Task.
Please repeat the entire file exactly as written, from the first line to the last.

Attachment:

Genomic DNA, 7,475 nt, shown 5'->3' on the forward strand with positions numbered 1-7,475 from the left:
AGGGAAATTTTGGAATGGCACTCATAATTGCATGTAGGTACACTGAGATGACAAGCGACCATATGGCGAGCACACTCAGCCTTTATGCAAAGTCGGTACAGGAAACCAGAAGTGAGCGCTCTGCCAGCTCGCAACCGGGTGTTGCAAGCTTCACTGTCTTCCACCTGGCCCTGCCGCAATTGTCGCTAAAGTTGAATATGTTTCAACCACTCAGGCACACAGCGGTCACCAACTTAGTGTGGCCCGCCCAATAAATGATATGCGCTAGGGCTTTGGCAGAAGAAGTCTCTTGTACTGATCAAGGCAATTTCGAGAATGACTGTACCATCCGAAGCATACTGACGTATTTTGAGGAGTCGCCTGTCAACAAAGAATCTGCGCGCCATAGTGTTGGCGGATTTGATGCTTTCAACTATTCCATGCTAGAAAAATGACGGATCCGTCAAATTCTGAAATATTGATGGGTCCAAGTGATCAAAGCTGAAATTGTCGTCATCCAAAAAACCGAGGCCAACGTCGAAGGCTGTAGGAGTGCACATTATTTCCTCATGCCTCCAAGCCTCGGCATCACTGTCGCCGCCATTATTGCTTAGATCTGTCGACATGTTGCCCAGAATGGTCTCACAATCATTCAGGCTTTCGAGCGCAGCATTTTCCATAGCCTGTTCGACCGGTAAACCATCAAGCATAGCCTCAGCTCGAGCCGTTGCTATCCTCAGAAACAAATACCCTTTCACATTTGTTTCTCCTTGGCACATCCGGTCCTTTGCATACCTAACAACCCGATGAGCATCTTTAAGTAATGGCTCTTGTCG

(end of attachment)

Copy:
Genomic DNA, 7,475 nt, shown 5'->3' on the forward strand with positions numbered 1-7,475 from the left:
AGGGAAATTTTGGAATGGCACTCATAATTGCATGTAGGTACACTGAGATGACAAGCGACCATATGGCGAGCACACTCAGCCTTTATGCAAAGTCGGTACAGGAAACCAGAAGTGAGCGCTCTGCCAGCTCGCAACCGGGTGTTGCAAGCTTCACTGTCTTCCACCTGGCCCTGCCGCAATTGTCGCTAAAGTTGAATATGTTTCAACCACTCAGGCACACAGCGGTCACCAACTTAGTGTGGCCCGCCCAATAAATGATATGCGCTAGGGCTTTGGCAGAAGAAGTCTCTTGTACTGATCAAGGCAATTTCGAGAATGACTGTACCATCCGAAGCATACTGACGTATTTTGAGGAGTCGCCTGTCAACAAAGAATCTGCGCGCCATAGTGTTGGCGGATTTGATGCTTTCAACTATTCCATGCTAGAAAAATGACGGATCCGTCAAATTCTGAAATATTGATGGGTCCAAGTGATCAAAGCTGAAATTGTCGTCATCCAAAAAACCGAGGCCAACGTCGAAGGCTGTAGGAGTGCACATTATTTCCTCATGCCTCCAAGCCTCGGCATCACTGTCGCCGCCATTATTGCTTAGATCTGTCGACATGTTGCCCAGAATGGTCTCACAATCATTCAGGCTTTCGAGCGCAGCATTTTCCATAGCCTGTTCGACCGGTAAACCATCAAGCATAGCCTCAGCTCGAGCCGTTGCTATCCTCAGAAACAAATACCCTTTCACATTTGTTTCTCCTTGGCACATCCGGTCCTTTGCATACCTAACAACCCGATGAGCATCTTTAAGTAATGGCTCTTGTCG